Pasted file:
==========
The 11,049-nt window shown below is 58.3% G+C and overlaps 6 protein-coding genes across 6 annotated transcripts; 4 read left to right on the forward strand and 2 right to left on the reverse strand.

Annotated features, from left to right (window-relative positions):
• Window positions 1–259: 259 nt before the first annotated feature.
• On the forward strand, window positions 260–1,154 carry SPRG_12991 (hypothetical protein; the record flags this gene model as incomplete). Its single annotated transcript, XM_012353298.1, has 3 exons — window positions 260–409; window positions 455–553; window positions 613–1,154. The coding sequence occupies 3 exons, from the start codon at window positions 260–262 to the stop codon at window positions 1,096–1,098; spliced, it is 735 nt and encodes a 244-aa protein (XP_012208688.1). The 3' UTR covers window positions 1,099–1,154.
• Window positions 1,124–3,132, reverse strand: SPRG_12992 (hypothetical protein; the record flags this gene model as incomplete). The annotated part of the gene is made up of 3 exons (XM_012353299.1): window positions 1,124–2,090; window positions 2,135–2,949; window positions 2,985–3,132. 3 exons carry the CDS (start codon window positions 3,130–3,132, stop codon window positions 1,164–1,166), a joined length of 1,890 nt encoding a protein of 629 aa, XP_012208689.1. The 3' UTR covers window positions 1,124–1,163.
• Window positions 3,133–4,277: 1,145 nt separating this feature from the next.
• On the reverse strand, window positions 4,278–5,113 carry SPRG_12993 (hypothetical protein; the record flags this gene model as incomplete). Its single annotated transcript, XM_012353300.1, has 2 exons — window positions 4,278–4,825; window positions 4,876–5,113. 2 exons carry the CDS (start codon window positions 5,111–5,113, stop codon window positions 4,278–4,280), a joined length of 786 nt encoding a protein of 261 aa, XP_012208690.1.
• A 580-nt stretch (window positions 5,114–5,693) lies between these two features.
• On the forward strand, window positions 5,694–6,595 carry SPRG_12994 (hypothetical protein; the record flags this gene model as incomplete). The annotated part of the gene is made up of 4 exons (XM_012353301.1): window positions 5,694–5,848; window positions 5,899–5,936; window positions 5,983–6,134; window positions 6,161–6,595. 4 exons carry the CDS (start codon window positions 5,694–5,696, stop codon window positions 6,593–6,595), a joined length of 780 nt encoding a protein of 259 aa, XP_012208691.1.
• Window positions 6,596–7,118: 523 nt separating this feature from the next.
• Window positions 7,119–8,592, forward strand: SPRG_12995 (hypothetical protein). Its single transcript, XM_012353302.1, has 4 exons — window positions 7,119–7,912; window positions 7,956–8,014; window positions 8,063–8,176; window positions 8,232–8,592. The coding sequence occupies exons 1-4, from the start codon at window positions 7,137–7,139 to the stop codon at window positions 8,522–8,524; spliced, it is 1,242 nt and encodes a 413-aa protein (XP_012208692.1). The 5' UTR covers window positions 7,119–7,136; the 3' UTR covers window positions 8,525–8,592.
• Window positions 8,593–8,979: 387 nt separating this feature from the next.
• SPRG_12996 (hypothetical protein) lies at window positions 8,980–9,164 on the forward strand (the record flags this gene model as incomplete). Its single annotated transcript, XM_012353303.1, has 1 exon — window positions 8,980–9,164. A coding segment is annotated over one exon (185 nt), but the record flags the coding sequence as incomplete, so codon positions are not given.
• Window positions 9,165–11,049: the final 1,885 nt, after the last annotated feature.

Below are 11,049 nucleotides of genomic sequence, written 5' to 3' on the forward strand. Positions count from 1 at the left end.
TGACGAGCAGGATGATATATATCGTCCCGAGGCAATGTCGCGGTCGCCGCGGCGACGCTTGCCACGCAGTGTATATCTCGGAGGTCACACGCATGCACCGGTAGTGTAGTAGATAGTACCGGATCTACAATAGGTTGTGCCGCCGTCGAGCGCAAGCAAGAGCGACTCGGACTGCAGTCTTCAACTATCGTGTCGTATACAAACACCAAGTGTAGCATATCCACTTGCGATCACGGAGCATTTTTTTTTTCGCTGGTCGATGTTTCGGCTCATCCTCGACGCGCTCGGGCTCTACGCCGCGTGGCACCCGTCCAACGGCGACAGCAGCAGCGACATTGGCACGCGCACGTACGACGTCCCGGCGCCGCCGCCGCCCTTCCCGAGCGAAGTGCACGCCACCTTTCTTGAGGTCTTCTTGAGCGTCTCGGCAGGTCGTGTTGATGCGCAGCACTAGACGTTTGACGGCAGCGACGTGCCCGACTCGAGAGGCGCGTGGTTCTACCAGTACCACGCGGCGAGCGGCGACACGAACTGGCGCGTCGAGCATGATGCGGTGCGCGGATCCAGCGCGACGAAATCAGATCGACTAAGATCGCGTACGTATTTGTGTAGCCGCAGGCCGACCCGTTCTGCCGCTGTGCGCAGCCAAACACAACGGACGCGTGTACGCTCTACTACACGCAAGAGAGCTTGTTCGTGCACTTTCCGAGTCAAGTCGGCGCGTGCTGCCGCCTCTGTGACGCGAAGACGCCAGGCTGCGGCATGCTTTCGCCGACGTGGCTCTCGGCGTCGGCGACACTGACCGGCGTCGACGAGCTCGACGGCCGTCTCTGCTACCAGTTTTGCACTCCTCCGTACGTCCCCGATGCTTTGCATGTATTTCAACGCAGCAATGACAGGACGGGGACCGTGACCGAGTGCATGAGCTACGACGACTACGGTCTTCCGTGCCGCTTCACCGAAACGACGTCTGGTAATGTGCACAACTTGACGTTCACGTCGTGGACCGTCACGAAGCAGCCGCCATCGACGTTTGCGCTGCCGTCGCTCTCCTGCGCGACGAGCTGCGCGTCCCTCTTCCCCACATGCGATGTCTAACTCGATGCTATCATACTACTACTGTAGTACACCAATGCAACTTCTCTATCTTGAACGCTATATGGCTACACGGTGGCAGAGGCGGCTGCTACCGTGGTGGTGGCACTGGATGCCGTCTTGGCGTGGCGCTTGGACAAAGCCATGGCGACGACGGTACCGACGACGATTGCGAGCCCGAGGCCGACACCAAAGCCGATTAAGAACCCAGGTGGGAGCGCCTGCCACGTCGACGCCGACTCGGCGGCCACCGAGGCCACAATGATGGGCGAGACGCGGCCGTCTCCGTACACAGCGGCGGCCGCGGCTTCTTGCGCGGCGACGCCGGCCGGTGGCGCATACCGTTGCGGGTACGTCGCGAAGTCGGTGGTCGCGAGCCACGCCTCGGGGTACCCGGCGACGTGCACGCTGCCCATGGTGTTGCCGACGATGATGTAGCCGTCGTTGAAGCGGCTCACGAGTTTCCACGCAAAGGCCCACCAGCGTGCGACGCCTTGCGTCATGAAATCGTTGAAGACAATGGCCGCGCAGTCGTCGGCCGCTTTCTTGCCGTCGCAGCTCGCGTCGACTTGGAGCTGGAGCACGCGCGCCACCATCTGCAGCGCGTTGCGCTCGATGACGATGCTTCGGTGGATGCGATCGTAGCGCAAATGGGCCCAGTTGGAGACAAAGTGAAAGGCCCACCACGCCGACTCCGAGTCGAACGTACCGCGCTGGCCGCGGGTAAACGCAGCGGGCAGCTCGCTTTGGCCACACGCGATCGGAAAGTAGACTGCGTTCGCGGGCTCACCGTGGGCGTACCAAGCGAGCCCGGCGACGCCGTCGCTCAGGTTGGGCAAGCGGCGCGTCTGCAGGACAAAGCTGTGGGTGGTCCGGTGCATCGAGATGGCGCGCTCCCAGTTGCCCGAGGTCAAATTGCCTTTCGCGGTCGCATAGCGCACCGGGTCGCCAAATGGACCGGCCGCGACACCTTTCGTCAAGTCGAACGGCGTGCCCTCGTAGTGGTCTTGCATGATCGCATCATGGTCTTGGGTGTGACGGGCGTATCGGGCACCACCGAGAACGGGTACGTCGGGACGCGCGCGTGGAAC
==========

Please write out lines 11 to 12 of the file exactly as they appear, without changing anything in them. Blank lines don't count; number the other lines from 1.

• Window positions 7,119–8,592, forward strand: SPRG_12995 (hypothetical protein). Its single transcript, XM_012353302.1, has 4 exons — window positions 7,119–7,912; window positions 7,956–8,014; window positions 8,063–8,176; window positions 8,232–8,592. The coding sequence occupies exons 1-4, from the start codon at window positions 7,137–7,139 to the stop codon at window positions 8,522–8,524; spliced, it is 1,242 nt and encodes a 413-aa protein (XP_012208692.1). The 5' UTR covers window positions 7,119–7,136; the 3' UTR covers window positions 8,525–8,592.
• Window positions 8,593–8,979: 387 nt separating this feature from the next.